• Custom image parameters now support brightness as well as contrast
  • Nine frames per second continuous with auto-focus tracking
  • Eleven frames per second continuous without auto-focus tracking
  • Ten / eleven frames per second continuous in DX-crop mode (AF / no-AF)
  • Dual Compact Flash card slots (overflow, back-up, RAW on 1 / JPEG on 2, copy)

The professional Nikon D ’single digit’ series of digital SLR’s started life back in June 1999 with the groundbreaking D1. Groundbreaking because it was the digital SLR which broke Kodak’s stranglehold on the digital SLR market and fundamentally brought prices down to a level which most professionals could afford (around the US$5,500 mark). Since then we have seen a steady progression of this line of cameras, while the core values of a high quality full size body with integrated grip have remained the line split into two halves, one targeted at high resolution photography the other high speed sports type photography (lower resolution but faster continuous shooting); the X and H suffixes. It’s been almost three years since Nikon introduced a completely new digital SLR with a new sensor (the D2X) and there has been much anticipation that Nikon’s next move would be a full-frame chip.

You can find the full Hands-on Preview from DPReview here:

Nikon D3 Hands-on Preview

There are also some new high ISO shots released.

Nikon D3 FX Format Digital SLR High ISO Image Samples

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3,204 views - Filed under: DigiSniper News

D80 leaked shots – and some thoughts

Chris Chong posted this at 12:01 am on Friday, July 28, 2006 —

If you’ve been frequenting the usual photography / camera forums and blogs, you may have bumped into pictures of this camera:

Last week, Nikon had posted a teaser on its websites worldwide about a new, upcoming 10.2-megapixel DSLR (Click here for the DPreview article).

These leaked shots (if they prove to be real) reveal the camera to be the Nikon D80 – the successor of sorts to the highly popular Nikon D70. I believe that these shots are real. Even if they aren’t, the D70 is due for an update anyway – although it’s still a great camera by today’s standards, it is over two years old.

But what does this mean to existing D70 owners? Should you upgrade? Is this camera as good as a D200 (which has the same megapixel count)? How is it different from the D70?

I’ll try to answer these questions, but bear in mind that they’re completely based on assumptions made from these pictures, which I also assume to be true. With these disclaimers out of the way, let’s have a closer look. 🙂


From the front, the camera looks a lot like a souped-up D50, with more rounded lines and a smaller appearance than the D70. However, it does have the D70’s front command dial on the hand grip – something which was sorely missing from the D50.

Unlike the D70 (and like the D200), the pop-up flash release and flash mode/exposure selector have been separated into two separate buttons. No big difference in operation here.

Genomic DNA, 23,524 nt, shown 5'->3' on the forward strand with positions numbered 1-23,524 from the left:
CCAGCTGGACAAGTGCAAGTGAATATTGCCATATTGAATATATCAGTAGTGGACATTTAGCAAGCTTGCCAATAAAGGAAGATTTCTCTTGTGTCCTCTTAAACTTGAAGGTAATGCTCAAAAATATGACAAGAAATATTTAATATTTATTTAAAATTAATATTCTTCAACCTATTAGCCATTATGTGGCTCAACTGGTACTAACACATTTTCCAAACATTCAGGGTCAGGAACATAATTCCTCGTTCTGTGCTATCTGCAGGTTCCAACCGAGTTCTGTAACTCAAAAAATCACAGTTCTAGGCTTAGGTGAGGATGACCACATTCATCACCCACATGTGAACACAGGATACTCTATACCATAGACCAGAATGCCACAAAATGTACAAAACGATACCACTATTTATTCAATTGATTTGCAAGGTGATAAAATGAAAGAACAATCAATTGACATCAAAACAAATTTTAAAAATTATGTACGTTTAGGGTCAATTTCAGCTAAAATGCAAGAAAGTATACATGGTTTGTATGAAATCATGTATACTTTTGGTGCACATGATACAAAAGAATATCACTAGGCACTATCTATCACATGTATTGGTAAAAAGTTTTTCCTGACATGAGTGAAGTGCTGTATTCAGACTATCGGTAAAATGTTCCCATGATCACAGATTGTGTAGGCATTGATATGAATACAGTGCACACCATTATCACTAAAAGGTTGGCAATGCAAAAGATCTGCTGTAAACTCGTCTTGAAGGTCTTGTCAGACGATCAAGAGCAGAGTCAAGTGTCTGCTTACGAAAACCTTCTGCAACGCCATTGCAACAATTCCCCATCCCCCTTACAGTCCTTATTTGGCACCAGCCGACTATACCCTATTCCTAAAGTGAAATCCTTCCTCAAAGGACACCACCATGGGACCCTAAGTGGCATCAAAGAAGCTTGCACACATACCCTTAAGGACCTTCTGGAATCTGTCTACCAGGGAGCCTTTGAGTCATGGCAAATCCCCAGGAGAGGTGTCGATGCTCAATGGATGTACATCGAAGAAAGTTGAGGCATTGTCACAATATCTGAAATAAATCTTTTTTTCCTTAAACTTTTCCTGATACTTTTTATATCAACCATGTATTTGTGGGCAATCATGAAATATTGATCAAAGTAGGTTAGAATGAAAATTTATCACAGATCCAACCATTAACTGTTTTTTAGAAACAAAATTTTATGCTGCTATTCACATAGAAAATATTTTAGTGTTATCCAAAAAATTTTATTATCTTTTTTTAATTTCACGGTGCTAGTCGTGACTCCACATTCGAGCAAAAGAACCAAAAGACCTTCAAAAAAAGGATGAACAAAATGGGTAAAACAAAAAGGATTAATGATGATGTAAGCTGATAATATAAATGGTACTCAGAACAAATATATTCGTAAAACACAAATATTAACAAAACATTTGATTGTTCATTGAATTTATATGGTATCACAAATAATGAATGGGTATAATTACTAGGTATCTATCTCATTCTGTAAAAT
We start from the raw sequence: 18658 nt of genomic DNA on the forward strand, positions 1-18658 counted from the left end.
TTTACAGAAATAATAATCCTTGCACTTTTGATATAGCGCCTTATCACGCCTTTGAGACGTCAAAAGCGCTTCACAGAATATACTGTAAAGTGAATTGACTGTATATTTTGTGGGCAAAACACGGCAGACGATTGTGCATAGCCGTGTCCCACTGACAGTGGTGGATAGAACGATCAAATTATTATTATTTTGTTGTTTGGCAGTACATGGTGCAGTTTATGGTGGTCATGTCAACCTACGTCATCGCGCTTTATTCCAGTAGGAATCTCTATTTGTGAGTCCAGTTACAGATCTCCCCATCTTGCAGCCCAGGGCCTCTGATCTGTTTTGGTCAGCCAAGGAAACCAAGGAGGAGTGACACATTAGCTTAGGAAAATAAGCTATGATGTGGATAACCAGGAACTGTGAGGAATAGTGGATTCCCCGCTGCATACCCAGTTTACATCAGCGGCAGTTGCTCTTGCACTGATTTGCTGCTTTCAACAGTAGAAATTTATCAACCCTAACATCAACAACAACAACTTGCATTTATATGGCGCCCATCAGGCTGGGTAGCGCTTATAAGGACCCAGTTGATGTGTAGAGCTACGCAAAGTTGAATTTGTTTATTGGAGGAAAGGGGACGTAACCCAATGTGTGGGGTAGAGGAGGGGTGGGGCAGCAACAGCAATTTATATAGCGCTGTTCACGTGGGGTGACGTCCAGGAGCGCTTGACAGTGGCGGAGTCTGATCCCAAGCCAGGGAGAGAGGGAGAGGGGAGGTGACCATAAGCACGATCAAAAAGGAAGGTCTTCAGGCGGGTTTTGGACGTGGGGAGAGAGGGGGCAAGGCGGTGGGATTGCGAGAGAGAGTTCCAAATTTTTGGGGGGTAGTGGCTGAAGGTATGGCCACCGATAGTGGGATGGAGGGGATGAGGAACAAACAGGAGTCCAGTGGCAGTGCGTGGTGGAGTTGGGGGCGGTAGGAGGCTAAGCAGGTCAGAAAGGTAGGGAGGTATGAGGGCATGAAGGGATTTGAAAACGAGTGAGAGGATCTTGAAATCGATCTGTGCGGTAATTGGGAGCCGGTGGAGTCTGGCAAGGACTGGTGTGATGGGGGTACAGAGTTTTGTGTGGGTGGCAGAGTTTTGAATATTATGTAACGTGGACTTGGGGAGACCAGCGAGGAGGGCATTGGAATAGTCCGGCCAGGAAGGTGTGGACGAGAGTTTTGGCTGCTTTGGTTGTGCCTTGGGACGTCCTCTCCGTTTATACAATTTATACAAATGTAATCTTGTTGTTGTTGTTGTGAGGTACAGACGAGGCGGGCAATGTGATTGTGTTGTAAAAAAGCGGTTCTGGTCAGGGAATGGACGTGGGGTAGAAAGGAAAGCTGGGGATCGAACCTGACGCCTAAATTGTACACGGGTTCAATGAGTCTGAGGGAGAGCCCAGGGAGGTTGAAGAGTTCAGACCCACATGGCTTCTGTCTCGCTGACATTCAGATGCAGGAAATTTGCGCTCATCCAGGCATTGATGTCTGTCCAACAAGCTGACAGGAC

However, there seems to be a custom button located below the AF-assist lamp, which is good. Custom buttons are always good – maybe it’ll let you select your ISO settings or to an AF lock or more. I dunno, but it’s a good sign.


The back of the camera reveals quite a number of changes. Firstly, there’s a new 2.5in LCD (bigger than the 2in one on the D70s and 1.8in one on the D70). The button layout is largely the same as the one on the D70, although the ISO and white-balance buttons (with their corresponding playback functions) have been swapped. The trash button has also moved to the top left (where the bracketting and drive-mode buttons used to be)while a new ‘OK’ button has appeared where the trash button itself used to be.

However, the fact that the ISO, white-balance and quality settings are still shared with playback buttons isn’t good news – especially if you normally enable instant review. The problem is: if you want to change you ISO settings right after a shot, you may still be in image playback mode and end up switching to thumbnail view. Not a serious problem, but it’s annoying (and is one very good reason to buy a D200 instead).

More shocking, though, is that the CF card door has now moved to the side of the camera (it used to be at the back, which was perfect :(). In fact, the shape and dimensions of the door seem to suggest an SD card slot instead (just like the D50). I can’t tell for sure, as it may just be a notch that leads to a much bigger CF card door. Only time will tell, unfortunately. In the mean time, hold off those CF card purchases if you’re planning to upgrade to a D80!


Now this is interesting… The drive-mode button is now located to the right of the monochrome LCD panel, along with a new AF button. My guess is that this AF button lets you select either between single- and continuous-autofocus, or between different autofocus dynamic/spot modes. Or all of the above! This may also see the introduction of a new AF module, although there’s nothing wrong with the one on the D70 to begin with. AF mode selection was one of the weaknesses of the D70 (you could do it, but it required going through the menus, which is very *yucks!*) – nice to see Nikon doing something about it.

The more observant may also notice the disappearence of the bracketing mode button. Well, I never used the one on the D70 much anyway, so Nikon probably listened to customer suggestions here as well.


Well, the D80 looks to be an incremental update over the D70/D70s. The only reason I’d ever buy one is if the D80’s viewfinder offers much higher magnification (maybe closer to that of the D200’s) – so I can actually keep an eye on the depths of field while I’m framing a shot. It’s a problem for me, personally – even after jamming a DK-21m magnifying eyepiece to my D70.

I doubt the D80 will have the D200’s 5fps continuous drive or weather sealing either. Only time will tell, of course. Until then, wait for the official announcement from Nikon. 🙂

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4,598 views - Filed under: Equipment,Nikon